When I think about my life and the cummulative journey of my 53+ years, I am amazed. I cannot even begin to fathom how many times God has said, “Back to the wheel”! More than the “stars in the sky” comes to mind. What amazes me is that God always remains faithful. When I take option “John” instead of option God, God just revises. God goes to plan B or C or Z to get me heading back to point Q. Like the potter, God continues to shape my life, to work me back around to his plan, to help me be what I was created to be. How grateful I am.

As you look back on your years, how has God shaped and formed and reshaped you? How is God doing so today?

Prayer: Creating God, continue to work within me, ever shaping me to be who you created me to be. Form my will to yours, O God. Work in me to shape me more and more into your son’s image. Carry me through the valleys and hard days. Amen.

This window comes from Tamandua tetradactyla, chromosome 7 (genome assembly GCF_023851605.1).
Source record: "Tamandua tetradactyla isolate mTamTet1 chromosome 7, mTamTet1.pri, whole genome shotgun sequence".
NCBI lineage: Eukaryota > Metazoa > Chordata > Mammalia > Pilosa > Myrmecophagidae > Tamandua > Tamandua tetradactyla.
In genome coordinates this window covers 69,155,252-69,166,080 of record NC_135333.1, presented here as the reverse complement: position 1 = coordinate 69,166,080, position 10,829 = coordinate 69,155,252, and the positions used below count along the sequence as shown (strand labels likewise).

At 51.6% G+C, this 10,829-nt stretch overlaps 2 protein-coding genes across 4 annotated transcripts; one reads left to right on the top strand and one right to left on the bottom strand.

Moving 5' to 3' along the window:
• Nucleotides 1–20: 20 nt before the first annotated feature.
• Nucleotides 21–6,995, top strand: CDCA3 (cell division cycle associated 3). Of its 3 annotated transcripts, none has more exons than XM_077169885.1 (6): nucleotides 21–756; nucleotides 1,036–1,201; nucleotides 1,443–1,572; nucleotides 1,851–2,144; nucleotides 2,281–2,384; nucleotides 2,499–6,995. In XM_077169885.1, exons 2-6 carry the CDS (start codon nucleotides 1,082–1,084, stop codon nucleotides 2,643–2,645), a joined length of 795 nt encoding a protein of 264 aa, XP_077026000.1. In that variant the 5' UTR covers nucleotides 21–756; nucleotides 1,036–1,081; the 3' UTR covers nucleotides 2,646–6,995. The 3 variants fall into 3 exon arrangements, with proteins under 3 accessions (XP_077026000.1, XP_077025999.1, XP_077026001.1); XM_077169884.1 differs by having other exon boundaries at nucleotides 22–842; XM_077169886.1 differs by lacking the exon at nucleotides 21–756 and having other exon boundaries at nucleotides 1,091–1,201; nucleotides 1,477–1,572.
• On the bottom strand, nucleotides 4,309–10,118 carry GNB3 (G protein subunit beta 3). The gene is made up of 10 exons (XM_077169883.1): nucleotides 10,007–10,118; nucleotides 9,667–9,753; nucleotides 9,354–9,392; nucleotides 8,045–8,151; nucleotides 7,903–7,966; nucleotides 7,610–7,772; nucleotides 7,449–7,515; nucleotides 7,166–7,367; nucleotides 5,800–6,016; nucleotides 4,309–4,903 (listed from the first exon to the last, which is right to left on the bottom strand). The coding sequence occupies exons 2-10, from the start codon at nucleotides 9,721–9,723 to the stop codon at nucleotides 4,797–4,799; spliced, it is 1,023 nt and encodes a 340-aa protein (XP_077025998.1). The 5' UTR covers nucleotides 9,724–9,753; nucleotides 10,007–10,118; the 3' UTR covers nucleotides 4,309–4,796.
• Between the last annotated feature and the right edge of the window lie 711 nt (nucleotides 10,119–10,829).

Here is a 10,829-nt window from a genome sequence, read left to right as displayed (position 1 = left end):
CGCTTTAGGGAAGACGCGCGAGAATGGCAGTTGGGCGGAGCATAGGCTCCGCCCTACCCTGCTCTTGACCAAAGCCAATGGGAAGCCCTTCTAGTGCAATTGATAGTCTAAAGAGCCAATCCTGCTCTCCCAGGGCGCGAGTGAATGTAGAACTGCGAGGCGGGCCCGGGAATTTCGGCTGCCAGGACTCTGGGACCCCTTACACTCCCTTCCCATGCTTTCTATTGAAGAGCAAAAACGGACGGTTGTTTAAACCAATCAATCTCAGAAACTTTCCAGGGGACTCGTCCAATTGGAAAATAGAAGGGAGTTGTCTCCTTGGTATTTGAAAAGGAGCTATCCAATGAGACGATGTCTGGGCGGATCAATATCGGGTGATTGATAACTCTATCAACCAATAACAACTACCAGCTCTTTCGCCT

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Good Fruit

Reading: Isaiah 5: 3-7

Verse 4: “What more could have been done for my vineyard than I have done for it”?

Today we see the outcome of all the love and care that was poured into the vineyard. The yielding of bad fruit draws a passionate response from the gardener. The gardener wistfully says, “What more could have been done for my vineyard than I have done for it”? When one considers all of God’s love and care and patience and guidance poured into Israel, one can begin to understand God’s pain and heartache and even a little anger. All parents experience this process, but usually on a much smaller scale. We raise our children as best we can and they still make poor decisions and bad choices now and then in spite of our best efforts.